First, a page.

“It’s not that people like higher gas prices, but they’re realizing they’re likely to remain high and so the impact is settling in,” he said. “But if the price of gas goes up to the $3 range that would be a factor and could deter people from driving to a park.”

Some resort towns are already anticipating visitors’ concerns about high gas prices during the summer. Worried that sticker shock at the pump will keep visitors away, many are offering an incentive: a free tank of gas. California’s Big Bear Lake, for example, recently extended its $25 gas voucher spring promotion for the entire summer.

Weather worries
One potential spoiler for the amusement park industry is the weather, Spiegel notes. A particularly aggressive or prolonged hurricane season dampens down attendance, he said, especially for parks in the Carolinas, Louisiana and Texas.

“We are starting to see some signs of an early hurricane season and no one likes to see that,” he said. “Hurricanes didn’t hit until late last year, at the end of the summer, and they were not as impactful as they could have been if they were in July and August, so an early hurricane season could be a big problem for the industry.”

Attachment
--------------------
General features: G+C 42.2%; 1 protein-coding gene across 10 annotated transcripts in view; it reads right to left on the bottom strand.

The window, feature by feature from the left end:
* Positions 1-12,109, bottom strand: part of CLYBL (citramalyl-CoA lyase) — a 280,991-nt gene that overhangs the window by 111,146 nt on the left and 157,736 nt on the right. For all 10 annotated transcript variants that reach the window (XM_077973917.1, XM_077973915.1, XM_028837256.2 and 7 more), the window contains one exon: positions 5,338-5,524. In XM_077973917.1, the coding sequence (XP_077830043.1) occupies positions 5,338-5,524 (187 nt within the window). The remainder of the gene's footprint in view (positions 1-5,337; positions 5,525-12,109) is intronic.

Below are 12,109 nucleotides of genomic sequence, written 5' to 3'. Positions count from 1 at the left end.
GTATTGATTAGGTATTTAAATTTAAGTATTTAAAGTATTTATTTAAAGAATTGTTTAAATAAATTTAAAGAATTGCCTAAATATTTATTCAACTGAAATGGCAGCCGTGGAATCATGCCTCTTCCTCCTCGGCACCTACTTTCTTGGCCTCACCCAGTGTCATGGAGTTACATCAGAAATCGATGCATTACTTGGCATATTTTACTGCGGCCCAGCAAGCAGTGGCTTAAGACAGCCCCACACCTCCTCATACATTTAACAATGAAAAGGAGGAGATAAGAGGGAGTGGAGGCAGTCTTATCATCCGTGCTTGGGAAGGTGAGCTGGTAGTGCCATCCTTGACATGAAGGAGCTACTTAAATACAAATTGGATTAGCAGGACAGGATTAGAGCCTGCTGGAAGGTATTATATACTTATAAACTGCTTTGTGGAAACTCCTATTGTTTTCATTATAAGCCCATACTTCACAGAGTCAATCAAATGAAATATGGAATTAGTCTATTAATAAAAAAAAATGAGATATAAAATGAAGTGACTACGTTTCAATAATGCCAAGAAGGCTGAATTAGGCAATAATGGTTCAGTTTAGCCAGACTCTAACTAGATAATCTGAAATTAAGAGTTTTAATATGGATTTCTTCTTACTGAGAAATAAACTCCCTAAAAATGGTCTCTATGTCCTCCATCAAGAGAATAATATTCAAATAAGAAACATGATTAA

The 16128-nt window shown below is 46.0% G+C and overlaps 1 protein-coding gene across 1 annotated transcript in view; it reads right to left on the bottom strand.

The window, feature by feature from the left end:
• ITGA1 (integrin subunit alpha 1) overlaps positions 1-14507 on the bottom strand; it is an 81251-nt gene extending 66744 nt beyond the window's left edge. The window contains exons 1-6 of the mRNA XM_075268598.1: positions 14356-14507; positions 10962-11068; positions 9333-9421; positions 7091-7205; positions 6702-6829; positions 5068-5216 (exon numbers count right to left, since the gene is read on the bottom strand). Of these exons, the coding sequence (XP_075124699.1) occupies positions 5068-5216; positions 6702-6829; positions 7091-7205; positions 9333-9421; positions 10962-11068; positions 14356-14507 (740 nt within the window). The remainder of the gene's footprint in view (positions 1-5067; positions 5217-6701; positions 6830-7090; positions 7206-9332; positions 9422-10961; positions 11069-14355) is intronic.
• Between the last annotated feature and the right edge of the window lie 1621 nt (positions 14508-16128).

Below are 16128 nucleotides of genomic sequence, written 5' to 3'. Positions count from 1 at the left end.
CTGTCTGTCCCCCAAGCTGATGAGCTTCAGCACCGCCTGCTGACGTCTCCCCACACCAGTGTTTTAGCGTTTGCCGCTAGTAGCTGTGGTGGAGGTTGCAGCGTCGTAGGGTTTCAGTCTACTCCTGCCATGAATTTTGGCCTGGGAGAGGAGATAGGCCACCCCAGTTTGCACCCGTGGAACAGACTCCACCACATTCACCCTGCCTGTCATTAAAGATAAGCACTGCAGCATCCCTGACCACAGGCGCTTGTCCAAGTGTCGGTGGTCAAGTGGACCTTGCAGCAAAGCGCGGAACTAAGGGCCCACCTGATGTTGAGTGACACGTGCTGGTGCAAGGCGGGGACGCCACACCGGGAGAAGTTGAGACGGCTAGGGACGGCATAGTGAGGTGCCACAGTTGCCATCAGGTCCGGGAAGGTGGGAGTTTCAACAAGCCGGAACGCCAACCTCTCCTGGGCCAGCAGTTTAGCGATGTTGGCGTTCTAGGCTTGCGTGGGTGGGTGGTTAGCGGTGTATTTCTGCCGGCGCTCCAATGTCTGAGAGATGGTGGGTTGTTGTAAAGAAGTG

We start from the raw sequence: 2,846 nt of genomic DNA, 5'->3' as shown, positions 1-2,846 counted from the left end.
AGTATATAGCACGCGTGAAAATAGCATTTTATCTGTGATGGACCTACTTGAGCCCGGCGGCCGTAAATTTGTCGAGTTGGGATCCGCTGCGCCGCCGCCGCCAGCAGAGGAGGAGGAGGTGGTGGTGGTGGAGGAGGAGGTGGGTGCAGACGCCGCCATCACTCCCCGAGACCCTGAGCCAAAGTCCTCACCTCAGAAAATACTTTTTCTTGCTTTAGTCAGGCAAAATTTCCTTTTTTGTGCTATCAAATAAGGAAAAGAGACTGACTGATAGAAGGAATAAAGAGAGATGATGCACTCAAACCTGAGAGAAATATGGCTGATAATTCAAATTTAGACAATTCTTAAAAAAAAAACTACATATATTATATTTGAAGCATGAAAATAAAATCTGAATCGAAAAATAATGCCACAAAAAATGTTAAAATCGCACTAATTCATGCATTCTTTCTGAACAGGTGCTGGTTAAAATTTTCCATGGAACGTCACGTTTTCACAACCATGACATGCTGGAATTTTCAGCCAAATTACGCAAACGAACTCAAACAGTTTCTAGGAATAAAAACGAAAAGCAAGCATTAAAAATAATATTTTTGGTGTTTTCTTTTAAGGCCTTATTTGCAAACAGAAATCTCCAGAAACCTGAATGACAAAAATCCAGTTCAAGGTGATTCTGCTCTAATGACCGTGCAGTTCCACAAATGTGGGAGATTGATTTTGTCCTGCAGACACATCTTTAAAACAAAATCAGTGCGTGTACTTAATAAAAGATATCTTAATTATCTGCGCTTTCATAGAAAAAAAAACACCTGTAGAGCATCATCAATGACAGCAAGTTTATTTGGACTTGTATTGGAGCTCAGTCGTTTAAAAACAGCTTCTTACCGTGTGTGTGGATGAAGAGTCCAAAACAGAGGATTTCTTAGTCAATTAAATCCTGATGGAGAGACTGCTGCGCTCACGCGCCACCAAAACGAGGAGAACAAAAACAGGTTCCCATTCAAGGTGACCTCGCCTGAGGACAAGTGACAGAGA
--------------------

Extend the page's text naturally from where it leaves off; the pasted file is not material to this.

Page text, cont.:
The industry is getting a helping hand from the U.S. economy, according to a new report from accounting firm and consultancy PricewaterhouseCoopers

Stronger economic growth and weakness in the U.S. dollar, which has not reversed a three-year down trend against other major world currencies, will boost worldwide spending on theme parks and amusement parks 4.5 percent a year to $26.8 billion by 2009, according to the study, with spending at U.S. theme parks and amusement parks expected to increase 3.7 percent a year to reach $13 billion.

Parks are also diversifying their offerings to maximize revenue. Many are offering discounts to residents, multi-park tickets and some continue to operate through the fall and winter months, developing activities during traditional holidays like Halloween and Christmas.

“Some of parks are asking, ‘Do we want to spend $20 million on a new roller coaster, or do we want to put on concerts, or Christmas programs?’” said Suzanne Mark, former Vice President of Education of the International Association of Amusement Parks, a trade group, and now a consultant to the amusement park industry. “And in many cases it’s the latter.”

But amusement parks are still busy building roller coasters. Beth Robertson, vice president of communications services for IAAPA says parks have added 170 new rides so far this year, and 300 are expected by the end 2005.

And the coasters are getting bigger and scarier.

The recently-opened, 456-foot-tall “Kingda Ka” roller coaster at Six Flags Great Adventure in New Jersey is billed as the world’s tallest and fastest and rockets riders horizontally from 0 to 128 mph in 3.5 seconds, although it has been closed for several weeks as officials correct a malfunction.

“The coaster is still king and people want them higher, faster and longer,” Spiegel said.

The Associated Press and Reuters contributed to this report.